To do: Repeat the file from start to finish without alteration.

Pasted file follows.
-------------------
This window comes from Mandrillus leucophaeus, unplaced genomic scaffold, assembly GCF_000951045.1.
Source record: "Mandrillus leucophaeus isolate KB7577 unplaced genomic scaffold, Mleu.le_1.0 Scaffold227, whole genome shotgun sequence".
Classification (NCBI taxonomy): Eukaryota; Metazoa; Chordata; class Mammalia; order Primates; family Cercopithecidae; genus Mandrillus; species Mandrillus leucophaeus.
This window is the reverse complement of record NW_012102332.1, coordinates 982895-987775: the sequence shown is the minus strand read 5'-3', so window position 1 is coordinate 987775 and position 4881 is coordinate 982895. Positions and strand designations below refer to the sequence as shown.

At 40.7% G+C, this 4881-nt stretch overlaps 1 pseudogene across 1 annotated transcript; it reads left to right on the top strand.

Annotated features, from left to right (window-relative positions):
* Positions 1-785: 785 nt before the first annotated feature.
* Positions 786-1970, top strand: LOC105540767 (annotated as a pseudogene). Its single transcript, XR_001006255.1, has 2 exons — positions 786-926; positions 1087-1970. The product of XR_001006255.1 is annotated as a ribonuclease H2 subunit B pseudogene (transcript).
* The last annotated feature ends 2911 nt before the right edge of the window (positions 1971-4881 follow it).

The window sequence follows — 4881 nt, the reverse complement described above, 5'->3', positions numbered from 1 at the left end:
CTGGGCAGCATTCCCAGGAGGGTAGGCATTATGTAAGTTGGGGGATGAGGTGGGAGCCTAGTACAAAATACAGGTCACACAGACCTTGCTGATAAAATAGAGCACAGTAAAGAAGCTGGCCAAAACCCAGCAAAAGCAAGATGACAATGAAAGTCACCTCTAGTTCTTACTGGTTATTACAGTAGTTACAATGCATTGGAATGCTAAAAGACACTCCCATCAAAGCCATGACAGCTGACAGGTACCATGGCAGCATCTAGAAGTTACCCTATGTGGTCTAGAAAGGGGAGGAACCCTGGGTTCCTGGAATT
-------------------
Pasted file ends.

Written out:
This window comes from Mandrillus leucophaeus, unplaced genomic scaffold, assembly GCF_000951045.1.
Source record: "Mandrillus leucophaeus isolate KB7577 unplaced genomic scaffold, Mleu.le_1.0 Scaffold227, whole genome shotgun sequence".
Classification (NCBI taxonomy): Eukaryota; Metazoa; Chordata; class Mammalia; order Primates; family Cercopithecidae; genus Mandrillus; species Mandrillus leucophaeus.
This window is the reverse complement of record NW_012102332.1, coordinates 982895-987775: the sequence shown is the minus strand read 5'-3', so window position 1 is coordinate 987775 and position 4881 is coordinate 982895. Positions and strand designations below refer to the sequence as shown.

At 40.7% G+C, this 4881-nt stretch overlaps 1 pseudogene across 1 annotated transcript; it reads left to right on the top strand.

Annotated features, from left to right (window-relative positions):
* Positions 1-785: 785 nt before the first annotated feature.
* Positions 786-1970, top strand: LOC105540767 (annotated as a pseudogene). Its single transcript, XR_001006255.1, has 2 exons — positions 786-926; positions 1087-1970. The product of XR_001006255.1 is annotated as a ribonuclease H2 subunit B pseudogene (transcript).
* The last annotated feature ends 2911 nt before the right edge of the window (positions 1971-4881 follow it).

The window sequence follows — 4881 nt, the reverse complement described above, 5'->3', positions numbered from 1 at the left end:
CTGGGCAGCATTCCCAGGAGGGTAGGCATTATGTAAGTTGGGGGATGAGGTGGGAGCCTAGTACAAAATACAGGTCACACAGACCTTGCTGATAAAATAGAGCACAGTAAAGAAGCTGGCCAAAACCCAGCAAAAGCAAGATGACAATGAAAGTCACCTCTAGTTCTTACTGGTTATTACAGTAGTTACAATGCATTGGAATGCTAAAAGACACTCCCATCAAAGCCATGACAGCTGACAGGTACCATGGCAGCATCTAGAAGTTACCCTATGTGGTCTAGAAAGGGGAGGAACCCTGGGTTCCTGGAATT